Can Trump’s lower corporate tax rate benefit or otherwise affect my business whose net operating loss (NOL) carryforward anyway reduces taxable income to zero?
Yes, it can. Although the tax bill itself isn’t reduced, a higher NOL base can come in handy for certain tax elections. Here are just three examples, ones that immediately came to mind.
There is a tax election where COD income is excluded from gross income under IRC Section 108, the taxpayer's tax attributes must be reduced in a specific starting with NOL of the taxable year of the discharge next followed by NOL carryover to the taxable year of the discharge. Lower corporate tax rates will result in higher NOL available to offset such tax attribute reduction.
IRC Section 382 restricts usage of NOL after a qualifying ownership change has occurred. Lower corporate tax rates will result in increased amount of restricted NOL since some of that NOL is no longer being used to reduce taxable income, now lowered by lowered rates.
The unified loss rule in Reg. § 1.1502-36 and in particular the “attribute reduction rules” contained in Treas. Reg. § 1.1502-36(d), which are designed to prevent taxpayers from recognizing more than one tax loss with respect to a single economic loss, make NOL levels play a significant role.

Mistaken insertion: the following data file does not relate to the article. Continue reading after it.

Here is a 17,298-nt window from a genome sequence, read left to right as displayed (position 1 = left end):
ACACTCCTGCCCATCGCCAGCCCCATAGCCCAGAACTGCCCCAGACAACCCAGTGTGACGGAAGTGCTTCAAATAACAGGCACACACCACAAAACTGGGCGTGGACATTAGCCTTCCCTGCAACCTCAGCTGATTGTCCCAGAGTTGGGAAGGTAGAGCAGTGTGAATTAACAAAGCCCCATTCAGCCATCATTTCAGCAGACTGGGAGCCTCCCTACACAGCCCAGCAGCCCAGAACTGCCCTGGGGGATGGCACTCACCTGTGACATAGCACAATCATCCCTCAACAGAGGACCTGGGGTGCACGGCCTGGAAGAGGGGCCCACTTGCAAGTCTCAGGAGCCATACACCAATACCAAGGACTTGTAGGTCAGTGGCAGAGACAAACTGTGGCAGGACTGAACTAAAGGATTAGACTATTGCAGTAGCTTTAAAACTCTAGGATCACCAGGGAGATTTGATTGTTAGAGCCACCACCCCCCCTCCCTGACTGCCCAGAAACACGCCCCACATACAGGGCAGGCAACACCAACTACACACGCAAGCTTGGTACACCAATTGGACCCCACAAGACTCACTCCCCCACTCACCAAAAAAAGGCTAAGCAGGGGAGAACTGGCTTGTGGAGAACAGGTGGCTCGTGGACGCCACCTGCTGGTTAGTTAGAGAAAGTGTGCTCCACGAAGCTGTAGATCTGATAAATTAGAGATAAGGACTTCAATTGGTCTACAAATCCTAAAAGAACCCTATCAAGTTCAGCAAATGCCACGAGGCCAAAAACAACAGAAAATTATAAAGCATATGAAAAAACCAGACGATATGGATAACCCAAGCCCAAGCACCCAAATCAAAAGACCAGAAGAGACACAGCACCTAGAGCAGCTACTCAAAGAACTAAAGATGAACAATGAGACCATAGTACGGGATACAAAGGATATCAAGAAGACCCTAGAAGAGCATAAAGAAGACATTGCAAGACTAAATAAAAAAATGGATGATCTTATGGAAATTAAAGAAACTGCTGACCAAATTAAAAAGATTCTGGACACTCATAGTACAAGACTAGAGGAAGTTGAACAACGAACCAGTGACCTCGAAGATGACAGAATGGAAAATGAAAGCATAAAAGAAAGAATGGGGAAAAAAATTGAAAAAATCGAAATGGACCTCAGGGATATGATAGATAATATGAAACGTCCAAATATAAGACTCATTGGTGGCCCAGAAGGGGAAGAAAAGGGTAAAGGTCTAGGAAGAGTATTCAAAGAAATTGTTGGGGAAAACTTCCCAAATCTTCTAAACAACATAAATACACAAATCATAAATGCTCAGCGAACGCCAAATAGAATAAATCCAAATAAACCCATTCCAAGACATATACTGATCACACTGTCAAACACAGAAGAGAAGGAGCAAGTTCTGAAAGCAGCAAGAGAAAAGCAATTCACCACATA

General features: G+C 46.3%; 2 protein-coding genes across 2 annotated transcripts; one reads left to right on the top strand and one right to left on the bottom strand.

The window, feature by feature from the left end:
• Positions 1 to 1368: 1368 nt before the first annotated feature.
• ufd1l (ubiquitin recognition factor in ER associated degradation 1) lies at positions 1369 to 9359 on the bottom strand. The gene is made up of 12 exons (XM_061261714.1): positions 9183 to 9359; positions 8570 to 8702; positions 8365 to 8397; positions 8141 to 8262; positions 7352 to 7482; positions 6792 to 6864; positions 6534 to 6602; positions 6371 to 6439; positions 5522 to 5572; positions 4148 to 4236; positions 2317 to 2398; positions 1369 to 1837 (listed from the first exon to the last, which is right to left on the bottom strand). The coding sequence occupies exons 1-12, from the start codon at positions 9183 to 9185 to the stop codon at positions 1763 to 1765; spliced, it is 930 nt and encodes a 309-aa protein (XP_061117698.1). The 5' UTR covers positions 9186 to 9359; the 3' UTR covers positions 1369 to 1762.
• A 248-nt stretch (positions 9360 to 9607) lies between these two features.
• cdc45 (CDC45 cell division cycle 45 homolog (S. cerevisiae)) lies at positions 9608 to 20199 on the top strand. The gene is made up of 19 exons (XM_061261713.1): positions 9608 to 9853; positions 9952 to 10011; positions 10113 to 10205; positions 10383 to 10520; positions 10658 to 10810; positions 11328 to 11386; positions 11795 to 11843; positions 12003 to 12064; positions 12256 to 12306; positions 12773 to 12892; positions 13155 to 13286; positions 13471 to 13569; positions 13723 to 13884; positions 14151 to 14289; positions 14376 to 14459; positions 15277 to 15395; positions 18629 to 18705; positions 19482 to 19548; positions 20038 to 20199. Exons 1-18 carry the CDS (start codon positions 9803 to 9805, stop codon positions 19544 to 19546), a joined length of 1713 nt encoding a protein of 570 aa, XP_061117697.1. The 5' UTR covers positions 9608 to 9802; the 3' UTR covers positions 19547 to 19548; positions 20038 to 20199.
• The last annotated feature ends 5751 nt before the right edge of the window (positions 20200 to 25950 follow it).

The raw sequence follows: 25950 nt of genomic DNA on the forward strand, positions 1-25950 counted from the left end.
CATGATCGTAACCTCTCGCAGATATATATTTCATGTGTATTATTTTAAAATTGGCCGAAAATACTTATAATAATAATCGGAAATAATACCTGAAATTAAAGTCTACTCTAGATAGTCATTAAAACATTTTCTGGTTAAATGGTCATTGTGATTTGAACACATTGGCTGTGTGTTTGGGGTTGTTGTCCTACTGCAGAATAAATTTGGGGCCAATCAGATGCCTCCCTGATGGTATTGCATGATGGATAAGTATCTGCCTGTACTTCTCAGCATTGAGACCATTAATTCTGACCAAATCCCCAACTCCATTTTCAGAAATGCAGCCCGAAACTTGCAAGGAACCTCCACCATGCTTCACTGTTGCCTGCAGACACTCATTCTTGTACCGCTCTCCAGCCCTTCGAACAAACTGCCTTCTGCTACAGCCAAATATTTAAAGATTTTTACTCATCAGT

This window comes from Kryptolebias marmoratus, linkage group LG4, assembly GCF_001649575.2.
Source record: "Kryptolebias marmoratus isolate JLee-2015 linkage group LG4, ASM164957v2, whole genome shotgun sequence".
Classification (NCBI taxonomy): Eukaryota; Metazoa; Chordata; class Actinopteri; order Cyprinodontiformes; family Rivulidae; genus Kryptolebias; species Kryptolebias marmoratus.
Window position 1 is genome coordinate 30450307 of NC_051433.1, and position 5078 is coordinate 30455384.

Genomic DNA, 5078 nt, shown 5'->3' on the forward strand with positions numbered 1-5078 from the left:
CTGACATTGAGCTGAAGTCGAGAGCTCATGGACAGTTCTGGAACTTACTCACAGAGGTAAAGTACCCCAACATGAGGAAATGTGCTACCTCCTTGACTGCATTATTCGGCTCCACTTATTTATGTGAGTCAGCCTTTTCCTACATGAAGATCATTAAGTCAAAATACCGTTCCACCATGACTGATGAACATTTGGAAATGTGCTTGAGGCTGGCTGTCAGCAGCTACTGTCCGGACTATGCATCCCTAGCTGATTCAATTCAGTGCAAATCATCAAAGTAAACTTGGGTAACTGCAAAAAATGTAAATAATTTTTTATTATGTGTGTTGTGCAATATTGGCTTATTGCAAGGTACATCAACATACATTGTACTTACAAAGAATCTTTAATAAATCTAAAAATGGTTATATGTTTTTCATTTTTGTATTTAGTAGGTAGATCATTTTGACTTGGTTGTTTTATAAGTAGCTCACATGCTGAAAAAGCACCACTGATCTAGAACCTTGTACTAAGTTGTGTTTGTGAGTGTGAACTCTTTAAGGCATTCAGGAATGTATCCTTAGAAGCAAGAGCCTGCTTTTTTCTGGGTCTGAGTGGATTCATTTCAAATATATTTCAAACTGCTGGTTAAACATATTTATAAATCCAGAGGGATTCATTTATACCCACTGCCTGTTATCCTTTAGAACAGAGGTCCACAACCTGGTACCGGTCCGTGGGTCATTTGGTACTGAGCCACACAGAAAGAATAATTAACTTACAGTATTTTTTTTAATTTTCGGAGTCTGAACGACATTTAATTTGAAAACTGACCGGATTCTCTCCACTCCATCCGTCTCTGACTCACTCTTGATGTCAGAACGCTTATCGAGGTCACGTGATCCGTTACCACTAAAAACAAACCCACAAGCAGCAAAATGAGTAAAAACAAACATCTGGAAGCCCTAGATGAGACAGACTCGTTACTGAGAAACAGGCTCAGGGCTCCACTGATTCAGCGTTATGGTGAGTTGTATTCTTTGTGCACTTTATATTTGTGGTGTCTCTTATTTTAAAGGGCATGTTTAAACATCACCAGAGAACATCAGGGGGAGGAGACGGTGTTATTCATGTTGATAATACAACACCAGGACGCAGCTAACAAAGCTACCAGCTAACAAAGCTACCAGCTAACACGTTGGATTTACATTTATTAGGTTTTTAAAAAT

Background: say: “Seller” is the common parent of an affiliated group of corporations that have elected to file consolidated federal income tax returns (the “Seller Group”), “Target” is a member of the Seller Group and is 100% directly owned by Seller and “Buyer” is a corporation that is not affiliated with the Seller Group.
In lieu of default attribute reduction rules, Seller can elect to reattribute all or any portion of Target’s Category A, B, and C attributes to the extent they would otherwise be reduced, with Category B involving a reduction of net operating loss carryovers. Thus, a bigger pot of available NOL carryforward makes possible a larger reattribution of NOL. Lower tax rates free up more NOL for such pot.